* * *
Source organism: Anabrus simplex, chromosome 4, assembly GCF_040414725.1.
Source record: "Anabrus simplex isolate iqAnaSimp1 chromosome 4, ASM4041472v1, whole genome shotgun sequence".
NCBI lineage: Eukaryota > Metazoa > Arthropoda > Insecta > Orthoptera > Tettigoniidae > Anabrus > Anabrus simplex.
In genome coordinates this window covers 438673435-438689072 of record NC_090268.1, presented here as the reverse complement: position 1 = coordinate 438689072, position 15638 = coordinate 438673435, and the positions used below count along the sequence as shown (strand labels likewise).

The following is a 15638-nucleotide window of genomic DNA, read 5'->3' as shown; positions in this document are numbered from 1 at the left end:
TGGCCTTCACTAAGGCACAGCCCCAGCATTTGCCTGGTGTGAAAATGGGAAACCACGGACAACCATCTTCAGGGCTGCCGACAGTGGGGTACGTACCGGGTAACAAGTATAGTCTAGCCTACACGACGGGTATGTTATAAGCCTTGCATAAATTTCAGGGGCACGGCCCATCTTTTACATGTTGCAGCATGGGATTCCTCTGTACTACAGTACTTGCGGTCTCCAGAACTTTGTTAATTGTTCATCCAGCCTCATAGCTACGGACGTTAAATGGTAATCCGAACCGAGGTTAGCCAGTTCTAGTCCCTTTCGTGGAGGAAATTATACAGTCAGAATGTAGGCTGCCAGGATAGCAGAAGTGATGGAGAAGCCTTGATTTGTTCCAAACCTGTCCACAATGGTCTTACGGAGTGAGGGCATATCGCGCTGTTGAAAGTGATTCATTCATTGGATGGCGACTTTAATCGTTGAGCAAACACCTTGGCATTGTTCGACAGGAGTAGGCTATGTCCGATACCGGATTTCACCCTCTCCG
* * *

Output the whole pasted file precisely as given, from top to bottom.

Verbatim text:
Source organism: Anabrus simplex, chromosome 4, assembly GCF_040414725.1.
Source record: "Anabrus simplex isolate iqAnaSimp1 chromosome 4, ASM4041472v1, whole genome shotgun sequence".
NCBI lineage: Eukaryota > Metazoa > Arthropoda > Insecta > Orthoptera > Tettigoniidae > Anabrus > Anabrus simplex.
In genome coordinates this window covers 438673435-438689072 of record NC_090268.1, presented here as the reverse complement: position 1 = coordinate 438689072, position 15638 = coordinate 438673435, and the positions used below count along the sequence as shown (strand labels likewise).

The following is a 15638-nucleotide window of genomic DNA, read 5'->3' as shown; positions in this document are numbered from 1 at the left end:
TGGCCTTCACTAAGGCACAGCCCCAGCATTTGCCTGGTGTGAAAATGGGAAACCACGGACAACCATCTTCAGGGCTGCCGACAGTGGGGTACGTACCGGGTAACAAGTATAGTCTAGCCTACACGACGGGTATGTTATAAGCCTTGCATAAATTTCAGGGGCACGGCCCATCTTTTACATGTTGCAGCATGGGATTCCTCTGTACTACAGTACTTGCGGTCTCCAGAACTTTGTTAATTGTTCATCCAGCCTCATAGCTACGGACGTTAAATGGTAATCCGAACCGAGGTTAGCCAGTTCTAGTCCCTTTCGTGGAGGAAATTATACAGTCAGAATGTAGGCTGCCAGGATAGCAGAAGTGATGGAGAAGCCTTGATTTGTTCCAAACCTGTCCACAATGGTCTTACGGAGTGAGGGCATATCGCGCTGTTGAAAGTGATTCATTCATTGGATGGCGACTTTAATCGTTGAGCAAACACCTTGGCATTGTTCGACAGGAGTAGGCTATGTCCGATACCGGATTTCACCCTCTCCG